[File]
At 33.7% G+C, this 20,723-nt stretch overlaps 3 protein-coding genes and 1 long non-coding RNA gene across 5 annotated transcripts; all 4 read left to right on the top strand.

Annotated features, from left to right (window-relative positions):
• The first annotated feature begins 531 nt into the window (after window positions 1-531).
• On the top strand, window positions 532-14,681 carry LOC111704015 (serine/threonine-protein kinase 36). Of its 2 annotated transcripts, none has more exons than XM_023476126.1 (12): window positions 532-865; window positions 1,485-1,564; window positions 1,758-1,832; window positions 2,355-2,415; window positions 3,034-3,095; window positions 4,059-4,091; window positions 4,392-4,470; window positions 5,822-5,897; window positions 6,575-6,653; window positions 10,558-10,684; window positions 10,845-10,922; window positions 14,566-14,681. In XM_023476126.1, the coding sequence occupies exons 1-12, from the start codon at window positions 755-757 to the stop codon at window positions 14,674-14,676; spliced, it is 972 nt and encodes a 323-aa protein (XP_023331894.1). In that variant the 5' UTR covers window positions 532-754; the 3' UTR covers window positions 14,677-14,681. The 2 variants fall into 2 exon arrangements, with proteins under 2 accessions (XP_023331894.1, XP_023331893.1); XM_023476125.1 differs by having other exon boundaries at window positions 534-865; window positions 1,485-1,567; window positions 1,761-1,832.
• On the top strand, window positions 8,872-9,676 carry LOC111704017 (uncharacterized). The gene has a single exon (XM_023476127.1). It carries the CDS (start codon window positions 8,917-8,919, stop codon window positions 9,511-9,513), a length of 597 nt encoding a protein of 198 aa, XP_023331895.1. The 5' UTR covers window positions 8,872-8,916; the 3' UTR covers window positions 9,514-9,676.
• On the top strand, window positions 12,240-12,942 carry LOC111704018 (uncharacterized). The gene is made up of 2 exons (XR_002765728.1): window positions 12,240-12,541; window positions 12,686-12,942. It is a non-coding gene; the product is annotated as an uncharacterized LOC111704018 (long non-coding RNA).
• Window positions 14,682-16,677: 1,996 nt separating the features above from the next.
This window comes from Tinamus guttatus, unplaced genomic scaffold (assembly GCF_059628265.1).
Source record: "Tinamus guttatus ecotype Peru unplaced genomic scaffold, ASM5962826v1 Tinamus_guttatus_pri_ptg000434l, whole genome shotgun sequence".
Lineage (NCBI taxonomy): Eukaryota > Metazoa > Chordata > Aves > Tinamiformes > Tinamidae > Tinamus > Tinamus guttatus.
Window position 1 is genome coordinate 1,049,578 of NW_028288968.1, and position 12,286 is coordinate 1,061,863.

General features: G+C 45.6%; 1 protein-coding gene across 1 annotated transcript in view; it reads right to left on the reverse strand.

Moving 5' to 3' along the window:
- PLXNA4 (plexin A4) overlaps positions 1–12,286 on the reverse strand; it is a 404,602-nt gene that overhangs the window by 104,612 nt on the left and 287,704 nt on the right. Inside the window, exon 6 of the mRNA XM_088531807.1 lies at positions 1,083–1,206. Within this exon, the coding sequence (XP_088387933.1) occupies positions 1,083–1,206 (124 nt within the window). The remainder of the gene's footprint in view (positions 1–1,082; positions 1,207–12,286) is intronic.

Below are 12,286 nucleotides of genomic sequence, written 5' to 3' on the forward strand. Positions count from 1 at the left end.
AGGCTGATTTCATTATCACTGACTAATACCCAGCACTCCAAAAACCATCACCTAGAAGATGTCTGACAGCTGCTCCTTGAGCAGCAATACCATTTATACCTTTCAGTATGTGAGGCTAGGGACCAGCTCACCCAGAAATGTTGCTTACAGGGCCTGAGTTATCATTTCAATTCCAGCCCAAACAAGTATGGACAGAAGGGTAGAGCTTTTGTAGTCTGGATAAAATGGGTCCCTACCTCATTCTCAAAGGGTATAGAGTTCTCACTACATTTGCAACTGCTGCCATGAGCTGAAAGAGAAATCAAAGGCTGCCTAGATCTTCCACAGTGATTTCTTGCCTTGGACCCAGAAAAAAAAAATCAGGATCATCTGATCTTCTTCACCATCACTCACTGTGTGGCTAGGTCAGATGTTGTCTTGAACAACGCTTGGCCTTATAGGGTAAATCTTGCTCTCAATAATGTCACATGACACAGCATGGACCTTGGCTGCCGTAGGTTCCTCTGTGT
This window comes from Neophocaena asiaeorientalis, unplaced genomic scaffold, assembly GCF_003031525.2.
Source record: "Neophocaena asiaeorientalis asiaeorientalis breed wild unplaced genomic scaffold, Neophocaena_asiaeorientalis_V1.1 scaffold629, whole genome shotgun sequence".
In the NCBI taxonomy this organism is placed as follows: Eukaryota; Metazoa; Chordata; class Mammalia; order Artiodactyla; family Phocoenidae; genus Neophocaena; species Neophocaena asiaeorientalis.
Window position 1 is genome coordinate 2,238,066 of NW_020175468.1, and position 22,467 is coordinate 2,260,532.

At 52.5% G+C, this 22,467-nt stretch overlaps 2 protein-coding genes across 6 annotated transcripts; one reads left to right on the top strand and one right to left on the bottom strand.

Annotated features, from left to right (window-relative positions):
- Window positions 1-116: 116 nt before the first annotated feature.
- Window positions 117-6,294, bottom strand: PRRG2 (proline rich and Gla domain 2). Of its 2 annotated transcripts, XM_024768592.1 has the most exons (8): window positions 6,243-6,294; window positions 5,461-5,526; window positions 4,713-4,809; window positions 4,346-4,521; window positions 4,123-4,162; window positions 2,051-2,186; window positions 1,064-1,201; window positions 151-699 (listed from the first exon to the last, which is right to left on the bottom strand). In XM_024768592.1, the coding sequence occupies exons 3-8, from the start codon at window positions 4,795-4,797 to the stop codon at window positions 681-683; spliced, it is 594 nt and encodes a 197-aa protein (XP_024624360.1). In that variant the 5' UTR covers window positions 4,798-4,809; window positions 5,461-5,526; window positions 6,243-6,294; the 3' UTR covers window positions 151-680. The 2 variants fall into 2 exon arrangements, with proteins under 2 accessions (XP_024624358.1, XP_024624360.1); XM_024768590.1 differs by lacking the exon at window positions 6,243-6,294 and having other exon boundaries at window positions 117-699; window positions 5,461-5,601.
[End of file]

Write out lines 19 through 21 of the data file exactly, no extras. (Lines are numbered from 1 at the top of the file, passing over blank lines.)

In the NCBI taxonomy this organism is placed as follows: Eukaryota; Metazoa; Chordata; class Mammalia; order Artiodactyla; family Phocoenidae; genus Neophocaena; species Neophocaena asiaeorientalis.
Window position 1 is genome coordinate 2,238,066 of NW_020175468.1, and position 22,467 is coordinate 2,260,532.

At 52.5% G+C, this 22,467-nt stretch overlaps 2 protein-coding genes across 6 annotated transcripts; one reads left to right on the top strand and one right to left on the bottom strand.